BrewstersMillions's picture

I saw this debate coming a mile a way when I read this piece-William you certainly have not disappointed either. I had a comment loaded up but would have been the first to comment and did not want to have that be the first response to another homerun by Ramzy (Though at this point, calling them home runs might be redundant as everything the man pens is a hit).
I also figured it was a matter of time before the Confederate flag was brought up and again-William you did not disappoint.
I was ready to draw the apt comparison between the swastika and confederate flag given what it was supposed to mean and what it actually symbolizes-the point is, whatever it is supposed to mean isn't what it means anymore and a failure to understand that is a simple lack of common sense.
It may have been intended, and some may still see it in a certain light but the fact is, the confederate flag is one of the most recognizable symbols of hatred and bigotry in the world in which we all live-just like the Nazi's interpretation of an otherwise religious symbol.
I get that is used to mean something-but just because a new meaning has been branded on to it doesn't make it any less true. I live in the suburbs of Chicago while my dad and brother work in much, much rougher parts of town. I can assure you that should my dad or brother drive through their neighborhoods with a windshield sticker that says "Its not hatred its heritage" they would not have a chance to explain "what it really means".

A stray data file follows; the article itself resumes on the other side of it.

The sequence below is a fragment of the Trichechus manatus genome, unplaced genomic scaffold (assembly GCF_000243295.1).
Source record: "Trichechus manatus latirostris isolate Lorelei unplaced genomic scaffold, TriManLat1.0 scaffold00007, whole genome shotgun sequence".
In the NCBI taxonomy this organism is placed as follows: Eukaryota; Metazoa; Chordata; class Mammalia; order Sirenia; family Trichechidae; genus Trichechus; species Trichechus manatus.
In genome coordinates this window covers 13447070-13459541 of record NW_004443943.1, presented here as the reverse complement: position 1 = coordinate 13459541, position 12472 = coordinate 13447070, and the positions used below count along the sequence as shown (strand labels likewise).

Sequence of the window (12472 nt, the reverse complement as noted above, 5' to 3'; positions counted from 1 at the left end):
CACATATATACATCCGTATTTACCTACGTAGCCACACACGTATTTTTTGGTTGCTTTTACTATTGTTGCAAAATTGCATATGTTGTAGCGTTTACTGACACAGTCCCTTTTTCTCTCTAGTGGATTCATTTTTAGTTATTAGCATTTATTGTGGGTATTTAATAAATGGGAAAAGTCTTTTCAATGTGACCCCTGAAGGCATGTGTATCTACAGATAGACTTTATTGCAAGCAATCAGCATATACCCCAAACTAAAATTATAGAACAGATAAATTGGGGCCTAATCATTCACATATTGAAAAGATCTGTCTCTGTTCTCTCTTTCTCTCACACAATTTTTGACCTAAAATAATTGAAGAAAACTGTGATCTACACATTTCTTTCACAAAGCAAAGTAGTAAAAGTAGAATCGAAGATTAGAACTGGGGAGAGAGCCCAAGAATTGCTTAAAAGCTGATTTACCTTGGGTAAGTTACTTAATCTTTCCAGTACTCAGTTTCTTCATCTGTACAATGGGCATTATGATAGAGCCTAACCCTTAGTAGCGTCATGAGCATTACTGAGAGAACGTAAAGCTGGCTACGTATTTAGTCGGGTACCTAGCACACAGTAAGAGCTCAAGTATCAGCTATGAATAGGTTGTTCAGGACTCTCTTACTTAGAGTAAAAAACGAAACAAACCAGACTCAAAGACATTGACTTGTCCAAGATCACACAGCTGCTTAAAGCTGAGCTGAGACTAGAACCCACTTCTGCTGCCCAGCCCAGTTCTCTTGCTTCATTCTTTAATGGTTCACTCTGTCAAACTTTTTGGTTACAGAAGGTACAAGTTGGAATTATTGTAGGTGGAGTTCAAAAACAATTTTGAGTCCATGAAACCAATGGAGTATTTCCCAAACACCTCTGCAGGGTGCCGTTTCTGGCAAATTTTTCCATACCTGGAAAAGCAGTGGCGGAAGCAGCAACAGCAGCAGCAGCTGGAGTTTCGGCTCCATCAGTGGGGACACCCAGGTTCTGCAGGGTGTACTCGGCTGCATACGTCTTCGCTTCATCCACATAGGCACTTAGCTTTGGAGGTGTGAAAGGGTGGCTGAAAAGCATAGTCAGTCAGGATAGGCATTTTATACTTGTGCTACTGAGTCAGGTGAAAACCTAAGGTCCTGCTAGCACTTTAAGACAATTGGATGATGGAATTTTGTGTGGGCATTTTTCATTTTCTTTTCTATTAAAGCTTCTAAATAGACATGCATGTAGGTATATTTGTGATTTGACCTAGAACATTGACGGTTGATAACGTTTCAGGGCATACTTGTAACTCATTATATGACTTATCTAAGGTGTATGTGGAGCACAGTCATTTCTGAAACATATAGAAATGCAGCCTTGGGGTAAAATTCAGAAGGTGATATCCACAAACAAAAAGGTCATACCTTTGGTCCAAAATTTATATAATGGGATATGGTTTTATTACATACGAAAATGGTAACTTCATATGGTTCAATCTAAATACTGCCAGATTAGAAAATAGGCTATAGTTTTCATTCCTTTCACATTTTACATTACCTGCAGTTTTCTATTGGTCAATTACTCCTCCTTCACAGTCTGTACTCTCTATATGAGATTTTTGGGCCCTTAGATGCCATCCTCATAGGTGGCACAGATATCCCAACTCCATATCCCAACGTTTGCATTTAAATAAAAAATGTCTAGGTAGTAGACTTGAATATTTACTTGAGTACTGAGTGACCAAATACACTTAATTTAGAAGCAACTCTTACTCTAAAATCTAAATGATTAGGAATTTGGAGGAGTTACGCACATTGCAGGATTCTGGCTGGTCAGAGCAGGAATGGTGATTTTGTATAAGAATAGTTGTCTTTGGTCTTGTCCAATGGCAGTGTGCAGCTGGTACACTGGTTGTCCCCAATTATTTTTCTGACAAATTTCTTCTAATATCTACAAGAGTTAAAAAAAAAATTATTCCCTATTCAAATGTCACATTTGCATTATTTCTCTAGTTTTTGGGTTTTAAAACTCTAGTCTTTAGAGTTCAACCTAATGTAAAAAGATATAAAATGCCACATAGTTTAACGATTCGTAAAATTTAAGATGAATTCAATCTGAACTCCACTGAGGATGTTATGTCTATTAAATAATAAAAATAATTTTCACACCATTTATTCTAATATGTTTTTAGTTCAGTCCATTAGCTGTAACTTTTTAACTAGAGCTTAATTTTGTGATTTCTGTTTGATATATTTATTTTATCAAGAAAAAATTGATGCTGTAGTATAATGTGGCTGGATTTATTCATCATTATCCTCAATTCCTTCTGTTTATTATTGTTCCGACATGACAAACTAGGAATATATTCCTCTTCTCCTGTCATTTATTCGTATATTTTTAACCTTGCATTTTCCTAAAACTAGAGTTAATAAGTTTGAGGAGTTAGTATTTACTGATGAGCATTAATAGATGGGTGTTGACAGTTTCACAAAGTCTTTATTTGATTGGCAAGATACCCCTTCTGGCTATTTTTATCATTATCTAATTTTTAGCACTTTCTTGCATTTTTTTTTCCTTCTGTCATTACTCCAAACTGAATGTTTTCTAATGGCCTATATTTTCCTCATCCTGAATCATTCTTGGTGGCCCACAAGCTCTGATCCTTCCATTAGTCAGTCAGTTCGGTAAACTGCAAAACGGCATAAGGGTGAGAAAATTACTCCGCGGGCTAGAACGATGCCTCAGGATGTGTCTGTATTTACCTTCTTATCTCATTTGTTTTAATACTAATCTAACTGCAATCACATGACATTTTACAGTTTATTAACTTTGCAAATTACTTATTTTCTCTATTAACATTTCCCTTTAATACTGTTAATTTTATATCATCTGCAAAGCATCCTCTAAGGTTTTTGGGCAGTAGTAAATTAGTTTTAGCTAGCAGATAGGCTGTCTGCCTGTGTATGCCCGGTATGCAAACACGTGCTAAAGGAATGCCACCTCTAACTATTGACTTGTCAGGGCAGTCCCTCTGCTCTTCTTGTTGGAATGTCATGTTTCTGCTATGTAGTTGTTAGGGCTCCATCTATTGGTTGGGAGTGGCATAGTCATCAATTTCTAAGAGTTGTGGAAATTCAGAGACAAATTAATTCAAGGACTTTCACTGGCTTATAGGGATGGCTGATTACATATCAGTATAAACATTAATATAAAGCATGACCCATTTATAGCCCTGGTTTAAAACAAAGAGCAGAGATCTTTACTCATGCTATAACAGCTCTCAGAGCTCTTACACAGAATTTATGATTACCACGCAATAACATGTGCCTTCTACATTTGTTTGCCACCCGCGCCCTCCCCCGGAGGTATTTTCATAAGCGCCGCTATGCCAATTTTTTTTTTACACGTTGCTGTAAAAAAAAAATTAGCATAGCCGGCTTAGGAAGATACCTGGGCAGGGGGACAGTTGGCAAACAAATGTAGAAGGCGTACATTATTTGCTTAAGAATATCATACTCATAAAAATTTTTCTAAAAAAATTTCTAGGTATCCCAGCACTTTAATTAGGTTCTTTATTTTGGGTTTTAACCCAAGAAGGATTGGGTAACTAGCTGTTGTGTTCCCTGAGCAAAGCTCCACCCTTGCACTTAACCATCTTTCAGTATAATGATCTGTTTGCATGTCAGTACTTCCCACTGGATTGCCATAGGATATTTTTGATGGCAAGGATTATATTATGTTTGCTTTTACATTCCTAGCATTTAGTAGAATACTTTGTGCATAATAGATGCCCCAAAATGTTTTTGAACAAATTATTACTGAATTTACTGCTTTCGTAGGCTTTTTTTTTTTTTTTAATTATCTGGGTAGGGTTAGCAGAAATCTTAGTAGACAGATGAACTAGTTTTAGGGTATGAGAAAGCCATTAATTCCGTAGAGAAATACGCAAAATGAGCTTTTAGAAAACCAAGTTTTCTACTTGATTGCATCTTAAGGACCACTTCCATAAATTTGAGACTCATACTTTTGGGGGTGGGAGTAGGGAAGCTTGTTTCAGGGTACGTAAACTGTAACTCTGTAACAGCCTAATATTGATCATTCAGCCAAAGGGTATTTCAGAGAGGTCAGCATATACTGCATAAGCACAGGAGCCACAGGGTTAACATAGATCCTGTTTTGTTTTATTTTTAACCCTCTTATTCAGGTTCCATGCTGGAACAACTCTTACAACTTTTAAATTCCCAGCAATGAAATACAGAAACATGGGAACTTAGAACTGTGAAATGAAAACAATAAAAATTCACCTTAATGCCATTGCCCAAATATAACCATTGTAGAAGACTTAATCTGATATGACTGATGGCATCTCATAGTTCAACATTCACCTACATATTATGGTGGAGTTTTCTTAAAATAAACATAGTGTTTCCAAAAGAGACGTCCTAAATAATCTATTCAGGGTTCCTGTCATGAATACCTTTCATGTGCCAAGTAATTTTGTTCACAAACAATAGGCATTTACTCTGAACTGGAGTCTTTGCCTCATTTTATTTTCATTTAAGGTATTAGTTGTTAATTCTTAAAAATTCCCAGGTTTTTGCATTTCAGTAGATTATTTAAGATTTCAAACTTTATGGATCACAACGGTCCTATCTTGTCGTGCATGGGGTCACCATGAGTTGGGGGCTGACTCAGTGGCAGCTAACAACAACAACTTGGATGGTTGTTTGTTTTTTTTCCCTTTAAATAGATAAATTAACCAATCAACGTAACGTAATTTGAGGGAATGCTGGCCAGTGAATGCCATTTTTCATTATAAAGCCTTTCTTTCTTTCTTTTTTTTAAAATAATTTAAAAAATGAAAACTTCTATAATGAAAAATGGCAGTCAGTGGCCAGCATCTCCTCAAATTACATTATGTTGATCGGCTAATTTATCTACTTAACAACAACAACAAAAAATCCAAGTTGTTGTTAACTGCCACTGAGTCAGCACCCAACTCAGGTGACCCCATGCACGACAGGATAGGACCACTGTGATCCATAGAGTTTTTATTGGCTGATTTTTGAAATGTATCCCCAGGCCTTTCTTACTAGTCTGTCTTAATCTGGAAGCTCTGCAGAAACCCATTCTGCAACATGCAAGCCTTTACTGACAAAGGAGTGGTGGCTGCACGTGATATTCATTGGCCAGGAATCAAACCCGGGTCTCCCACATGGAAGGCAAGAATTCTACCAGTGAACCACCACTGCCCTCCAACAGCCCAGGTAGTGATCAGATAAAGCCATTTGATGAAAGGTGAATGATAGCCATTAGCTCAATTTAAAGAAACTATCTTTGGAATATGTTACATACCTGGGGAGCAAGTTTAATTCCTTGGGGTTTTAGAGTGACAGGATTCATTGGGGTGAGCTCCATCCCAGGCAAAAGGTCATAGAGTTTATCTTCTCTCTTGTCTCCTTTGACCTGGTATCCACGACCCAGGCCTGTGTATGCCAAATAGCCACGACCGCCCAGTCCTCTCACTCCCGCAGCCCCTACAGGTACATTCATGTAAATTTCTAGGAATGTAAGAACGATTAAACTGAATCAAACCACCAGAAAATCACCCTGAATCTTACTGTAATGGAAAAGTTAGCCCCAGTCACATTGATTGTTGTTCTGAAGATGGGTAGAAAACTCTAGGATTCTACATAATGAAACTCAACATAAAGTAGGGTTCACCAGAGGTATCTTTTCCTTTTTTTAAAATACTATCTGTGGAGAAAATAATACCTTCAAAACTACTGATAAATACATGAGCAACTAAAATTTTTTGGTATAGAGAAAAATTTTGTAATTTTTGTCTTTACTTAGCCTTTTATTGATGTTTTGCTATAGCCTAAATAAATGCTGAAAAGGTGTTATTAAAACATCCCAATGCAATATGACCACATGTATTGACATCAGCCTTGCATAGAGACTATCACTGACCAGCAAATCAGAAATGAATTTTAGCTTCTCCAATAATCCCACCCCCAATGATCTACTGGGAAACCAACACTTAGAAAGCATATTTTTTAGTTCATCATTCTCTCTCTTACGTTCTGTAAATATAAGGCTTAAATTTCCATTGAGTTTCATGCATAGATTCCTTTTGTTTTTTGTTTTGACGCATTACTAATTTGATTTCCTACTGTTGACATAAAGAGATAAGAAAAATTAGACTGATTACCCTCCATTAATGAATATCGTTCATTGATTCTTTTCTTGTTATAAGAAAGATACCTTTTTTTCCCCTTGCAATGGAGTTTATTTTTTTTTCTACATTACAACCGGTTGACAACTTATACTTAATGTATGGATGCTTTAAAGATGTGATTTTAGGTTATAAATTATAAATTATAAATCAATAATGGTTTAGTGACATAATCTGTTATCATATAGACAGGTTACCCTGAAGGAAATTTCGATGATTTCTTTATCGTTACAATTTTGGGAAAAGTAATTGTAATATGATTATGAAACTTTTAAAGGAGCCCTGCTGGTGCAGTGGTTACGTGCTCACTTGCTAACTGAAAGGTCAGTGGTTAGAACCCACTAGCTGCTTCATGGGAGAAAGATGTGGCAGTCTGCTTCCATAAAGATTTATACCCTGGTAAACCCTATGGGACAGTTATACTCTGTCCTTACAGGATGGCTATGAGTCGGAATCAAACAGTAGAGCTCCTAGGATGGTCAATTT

Edit-I also find it an odd contradiction you are sort of guilty of. You are correctly pointing out that the current view of all things south is outdated. Then you go to illustrate the historical importance of the flag and swastika should somehow undo our current notion and thinking on those very symbols. Which is it? The South is different than history suggests becuase it is-the interpretation of those otherwise historical symbols are also different than their initial history suggests as well. It can't cut both ways for you, respectfully speaking.

William's picture

And that is where my problem lies. I find the use/interepretation of it in the current day as faulty. While I will admit that it is used to as a unifier for racist organizations (duh), I don't find it to be a symbol of racism, and that it is simply misused. 
Having grown up in the South I will tell you that the "South will rise again" contingency bothered me far more than the racist elements ever did. That contingency is what bothers me in the South, not this held belief that the "South is still more racist." I'd argue that the Confederate Flag is a battle flag, that stupid people with racist tendencies use to try and symbolize/flaunt their supremacist ideologies. Good discussing this with you and Hodge. 

BrewstersMillions's picture

You as well. Being from Illinois, and having lived in Ohio and Michigan for a few years of my life, I always found it particularly odd when I'd see people from any of those states proudly displaying a confederate flag...while living in (and probably being from) states that all fought...against that very flag you are so proudly displaying. I guess at least in NC it makes a little more sense that there are the "South will rise again" folks living there as opposed to Illinois, Ohio, and Michigan.